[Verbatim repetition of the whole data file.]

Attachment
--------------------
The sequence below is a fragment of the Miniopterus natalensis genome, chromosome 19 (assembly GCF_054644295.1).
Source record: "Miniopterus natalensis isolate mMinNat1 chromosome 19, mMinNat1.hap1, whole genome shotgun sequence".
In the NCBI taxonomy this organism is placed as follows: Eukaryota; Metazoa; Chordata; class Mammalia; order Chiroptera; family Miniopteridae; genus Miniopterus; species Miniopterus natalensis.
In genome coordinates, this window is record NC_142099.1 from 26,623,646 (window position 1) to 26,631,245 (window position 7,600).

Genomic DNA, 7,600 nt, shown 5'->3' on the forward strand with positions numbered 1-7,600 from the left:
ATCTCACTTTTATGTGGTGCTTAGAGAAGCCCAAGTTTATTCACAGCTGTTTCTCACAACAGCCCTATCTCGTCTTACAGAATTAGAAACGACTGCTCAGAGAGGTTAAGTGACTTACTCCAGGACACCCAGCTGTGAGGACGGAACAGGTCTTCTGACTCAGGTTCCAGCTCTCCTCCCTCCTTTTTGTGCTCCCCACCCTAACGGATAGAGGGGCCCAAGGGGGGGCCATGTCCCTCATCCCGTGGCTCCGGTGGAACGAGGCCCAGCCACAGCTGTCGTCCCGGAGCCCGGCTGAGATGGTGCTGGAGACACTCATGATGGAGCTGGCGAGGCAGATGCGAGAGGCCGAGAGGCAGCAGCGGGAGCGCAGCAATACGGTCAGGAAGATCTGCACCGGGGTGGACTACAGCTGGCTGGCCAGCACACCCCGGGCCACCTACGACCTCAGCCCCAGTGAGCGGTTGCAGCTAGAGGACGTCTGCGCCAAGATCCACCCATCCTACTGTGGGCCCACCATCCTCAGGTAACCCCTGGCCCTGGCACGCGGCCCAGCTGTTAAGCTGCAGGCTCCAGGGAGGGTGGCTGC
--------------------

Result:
The sequence below is a fragment of the Miniopterus natalensis genome, chromosome 19 (assembly GCF_054644295.1).
Source record: "Miniopterus natalensis isolate mMinNat1 chromosome 19, mMinNat1.hap1, whole genome shotgun sequence".
In the NCBI taxonomy this organism is placed as follows: Eukaryota; Metazoa; Chordata; class Mammalia; order Chiroptera; family Miniopteridae; genus Miniopterus; species Miniopterus natalensis.
In genome coordinates, this window is record NC_142099.1 from 26,623,646 (window position 1) to 26,631,245 (window position 7,600).

Genomic DNA, 7,600 nt, shown 5'->3' on the forward strand with positions numbered 1-7,600 from the left:
ATCTCACTTTTATGTGGTGCTTAGAGAAGCCCAAGTTTATTCACAGCTGTTTCTCACAACAGCCCTATCTCGTCTTACAGAATTAGAAACGACTGCTCAGAGAGGTTAAGTGACTTACTCCAGGACACCCAGCTGTGAGGACGGAACAGGTCTTCTGACTCAGGTTCCAGCTCTCCTCCCTCCTTTTTGTGCTCCCCACCCTAACGGATAGAGGGGCCCAAGGGGGGGCCATGTCCCTCATCCCGTGGCTCCGGTGGAACGAGGCCCAGCCACAGCTGTCGTCCCGGAGCCCGGCTGAGATGGTGCTGGAGACACTCATGATGGAGCTGGCGAGGCAGATGCGAGAGGCCGAGAGGCAGCAGCGGGAGCGCAGCAATACGGTCAGGAAGATCTGCACCGGGGTGGACTACAGCTGGCTGGCCAGCACACCCCGGGCCACCTACGACCTCAGCCCCAGTGAGCGGTTGCAGCTAGAGGACGTCTGCGCCAAGATCCACCCATCCTACTGTGGGCCCACCATCCTCAGGTAACCCCTGGCCCTGGCACGCGGCCCAGCTGTTAAGCTGCAGGCTCCAGGGAGGGTGGCTGC